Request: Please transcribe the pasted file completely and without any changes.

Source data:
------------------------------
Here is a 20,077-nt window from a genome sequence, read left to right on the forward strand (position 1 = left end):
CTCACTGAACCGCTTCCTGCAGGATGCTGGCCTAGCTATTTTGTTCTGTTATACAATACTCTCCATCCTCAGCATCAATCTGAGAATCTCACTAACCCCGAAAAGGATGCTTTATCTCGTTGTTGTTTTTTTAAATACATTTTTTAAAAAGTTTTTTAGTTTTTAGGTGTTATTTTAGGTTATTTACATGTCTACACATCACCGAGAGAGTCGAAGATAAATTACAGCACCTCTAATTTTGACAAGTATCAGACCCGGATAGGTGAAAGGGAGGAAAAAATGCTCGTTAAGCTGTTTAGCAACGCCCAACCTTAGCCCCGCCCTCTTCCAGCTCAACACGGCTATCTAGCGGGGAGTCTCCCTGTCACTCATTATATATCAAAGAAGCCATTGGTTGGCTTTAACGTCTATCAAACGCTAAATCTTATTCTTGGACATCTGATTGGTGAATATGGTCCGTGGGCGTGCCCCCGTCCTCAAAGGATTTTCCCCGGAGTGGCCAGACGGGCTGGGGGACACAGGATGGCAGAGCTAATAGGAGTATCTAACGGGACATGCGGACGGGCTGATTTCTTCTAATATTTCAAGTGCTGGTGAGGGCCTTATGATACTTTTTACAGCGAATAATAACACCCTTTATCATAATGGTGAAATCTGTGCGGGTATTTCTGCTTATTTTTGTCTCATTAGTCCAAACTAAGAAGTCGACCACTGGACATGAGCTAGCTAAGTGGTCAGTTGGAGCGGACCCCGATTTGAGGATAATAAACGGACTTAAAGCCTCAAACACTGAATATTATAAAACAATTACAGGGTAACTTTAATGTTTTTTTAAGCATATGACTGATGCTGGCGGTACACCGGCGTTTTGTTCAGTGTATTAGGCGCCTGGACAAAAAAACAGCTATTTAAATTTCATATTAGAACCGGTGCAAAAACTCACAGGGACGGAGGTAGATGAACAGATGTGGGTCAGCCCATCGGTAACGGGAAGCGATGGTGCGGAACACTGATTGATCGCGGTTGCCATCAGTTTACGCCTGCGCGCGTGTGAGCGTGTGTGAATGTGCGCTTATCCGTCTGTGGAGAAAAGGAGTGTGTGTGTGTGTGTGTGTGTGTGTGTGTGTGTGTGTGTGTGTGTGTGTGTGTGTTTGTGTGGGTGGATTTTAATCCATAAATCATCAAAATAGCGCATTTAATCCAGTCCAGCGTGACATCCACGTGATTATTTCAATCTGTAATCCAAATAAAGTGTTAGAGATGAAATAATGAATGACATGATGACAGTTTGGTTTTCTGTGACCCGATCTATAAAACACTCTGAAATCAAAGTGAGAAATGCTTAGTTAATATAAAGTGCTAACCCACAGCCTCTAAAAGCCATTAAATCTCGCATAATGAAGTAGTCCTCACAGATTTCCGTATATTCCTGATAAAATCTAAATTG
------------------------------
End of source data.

Here is a 20,077-nt window from a genome sequence, read left to right on the forward strand (position 1 = left end):
CTCACTGAACCGCTTCCTGCAGGATGCTGGCCTAGCTATTTTGTTCTGTTATACAATACTCTCCATCCTCAGCATCAATCTGAGAATCTCACTAACCCCGAAAAGGATGCTTTATCTCGTTGTTGTTTTTTTAAATACATTTTTTAAAAAGTTTTTTAGTTTTTAGGTGTTATTTTAGGTTATTTACATGTCTACACATCACCGAGAGAGTCGAAGATAAATTACAGCACCTCTAATTTTGACAAGTATCAGACCCGGATAGGTGAAAGGGAGGAAAAAATGCTCGTTAAGCTGTTTAGCAACGCCCAACCTTAGCCCCGCCCTCTTCCAGCTCAACACGGCTATCTAGCGGGGAGTCTCCCTGTCACTCATTATATATCAAAGAAGCCATTGGTTGGCTTTAACGTCTATCAAACGCTAAATCTTATTCTTGGACATCTGATTGGTGAATATGGTCCGTGGGCGTGCCCCCGTCCTCAAAGGATTTTCCCCGGAGTGGCCAGACGGGCTGGGGGACACAGGATGGCAGAGCTAATAGGAGTATCTAACGGGACATGCGGACGGGCTGATTTCTTCTAATATTTCAAGTGCTGGTGAGGGCCTTATGATACTTTTTACAGCGAATAATAACACCCTTTATCATAATGGTGAAATCTGTGCGGGTATTTCTGCTTATTTTTGTCTCATTAGTCCAAACTAAGAAGTCGACCACTGGACATGAGCTAGCTAAGTGGTCAGTTGGAGCGGACCCCGATTTGAGGATAATAAACGGACTTAAAGCCTCAAACACTGAATATTATAAAACAATTACAGGGTAACTTTAATGTTTTTTTAAGCATATGACTGATGCTGGCGGTACACCGGCGTTTTGTTCAGTGTATTAGGCGCCTGGACAAAAAAACAGCTATTTAAATTTCATATTAGAACCGGTGCAAAAACTCACAGGGACGGAGGTAGATGAACAGATGTGGGTCAGCCCATCGGTAACGGGAAGCGATGGTGCGGAACACTGATTGATCGCGGTTGCCATCAGTTTACGCCTGCGCGCGTGTGAGCGTGTGTGAATGTGCGCTTATCCGTCTGTGGAGAAAAGGAGTGTGTGTGTGTGTGTGTGTGTGTGTGTGTGTGTGTGTGTGTGTGTGTGTGTGTGTTTGTGTGGGTGGATTTTAATCCATAAATCATCAAAATAGCGCATTTAATCCAGTCCAGCGTGACATCCACGTGATTATTTCAATCTGTAATCCAAATAAAGTGTTAGAGATGAAATAATGAATGACATGATGACAGTTTGGTTTTCTGTGACCCGATCTATAAAACACTCTGAAATCAAAGTGAGAAATGCTTAGTTAATATAAAGTGCTAACCCACAGCCTCTAAAAGCCATTAAATCTCGCATAATGAAGTAGTCCTCACAGATTTCCGTATATTCCTGATAAAATCTAAATTG